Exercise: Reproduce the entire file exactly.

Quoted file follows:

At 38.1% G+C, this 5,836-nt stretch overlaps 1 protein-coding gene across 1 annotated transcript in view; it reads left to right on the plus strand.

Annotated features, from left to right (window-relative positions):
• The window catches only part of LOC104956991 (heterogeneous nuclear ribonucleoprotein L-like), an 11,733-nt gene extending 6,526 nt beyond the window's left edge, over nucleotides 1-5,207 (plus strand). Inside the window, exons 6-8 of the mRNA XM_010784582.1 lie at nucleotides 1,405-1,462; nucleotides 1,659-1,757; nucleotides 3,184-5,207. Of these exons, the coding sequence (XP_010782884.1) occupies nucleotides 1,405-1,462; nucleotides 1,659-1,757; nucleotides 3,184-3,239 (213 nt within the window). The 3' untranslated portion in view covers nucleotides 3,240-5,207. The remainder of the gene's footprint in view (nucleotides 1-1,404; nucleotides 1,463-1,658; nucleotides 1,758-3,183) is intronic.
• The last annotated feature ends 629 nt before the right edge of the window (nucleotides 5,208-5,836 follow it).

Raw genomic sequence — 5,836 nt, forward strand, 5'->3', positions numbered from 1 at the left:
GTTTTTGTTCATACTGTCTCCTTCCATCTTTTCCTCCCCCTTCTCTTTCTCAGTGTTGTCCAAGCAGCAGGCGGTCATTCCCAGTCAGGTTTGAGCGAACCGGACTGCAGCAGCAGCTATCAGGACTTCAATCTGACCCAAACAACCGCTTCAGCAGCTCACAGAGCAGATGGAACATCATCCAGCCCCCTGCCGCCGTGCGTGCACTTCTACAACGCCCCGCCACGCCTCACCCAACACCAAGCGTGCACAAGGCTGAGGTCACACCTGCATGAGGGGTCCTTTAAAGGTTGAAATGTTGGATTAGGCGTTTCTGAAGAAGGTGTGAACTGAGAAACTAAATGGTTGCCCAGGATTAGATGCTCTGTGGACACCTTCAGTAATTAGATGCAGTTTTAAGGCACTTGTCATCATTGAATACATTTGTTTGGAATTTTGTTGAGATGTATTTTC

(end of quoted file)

At 38.1% G+C, this 5,836-nt stretch overlaps 1 protein-coding gene across 1 annotated transcript in view; it reads left to right on the plus strand.

Annotated features, from left to right (window-relative positions):
• The window catches only part of LOC104956991 (heterogeneous nuclear ribonucleoprotein L-like), an 11,733-nt gene extending 6,526 nt beyond the window's left edge, over nucleotides 1-5,207 (plus strand). Inside the window, exons 6-8 of the mRNA XM_010784582.1 lie at nucleotides 1,405-1,462; nucleotides 1,659-1,757; nucleotides 3,184-5,207. Of these exons, the coding sequence (XP_010782884.1) occupies nucleotides 1,405-1,462; nucleotides 1,659-1,757; nucleotides 3,184-3,239 (213 nt within the window). The 3' untranslated portion in view covers nucleotides 3,240-5,207. The remainder of the gene's footprint in view (nucleotides 1-1,404; nucleotides 1,463-1,658; nucleotides 1,758-3,183) is intronic.
• The last annotated feature ends 629 nt before the right edge of the window (nucleotides 5,208-5,836 follow it).

Raw genomic sequence — 5,836 nt, forward strand, 5'->3', positions numbered from 1 at the left:
GTTTTTGTTCATACTGTCTCCTTCCATCTTTTCCTCCCCCTTCTCTTTCTCAGTGTTGTCCAAGCAGCAGGCGGTCATTCCCAGTCAGGTTTGAGCGAACCGGACTGCAGCAGCAGCTATCAGGACTTCAATCTGACCCAAACAACCGCTTCAGCAGCTCACAGAGCAGATGGAACATCATCCAGCCCCCTGCCGCCGTGCGTGCACTTCTACAACGCCCCGCCACGCCTCACCCAACACCAAGCGTGCACAAGGCTGAGGTCACACCTGCATGAGGGGTCCTTTAAAGGTTGAAATGTTGGATTAGGCGTTTCTGAAGAAGGTGTGAACTGAGAAACTAAATGGTTGCCCAGGATTAGATGCTCTGTGGACACCTTCAGTAATTAGATGCAGTTTTAAGGCACTTGTCATCATTGAATACATTTGTTTGGAATTTTGTTGAGATGTATTTTC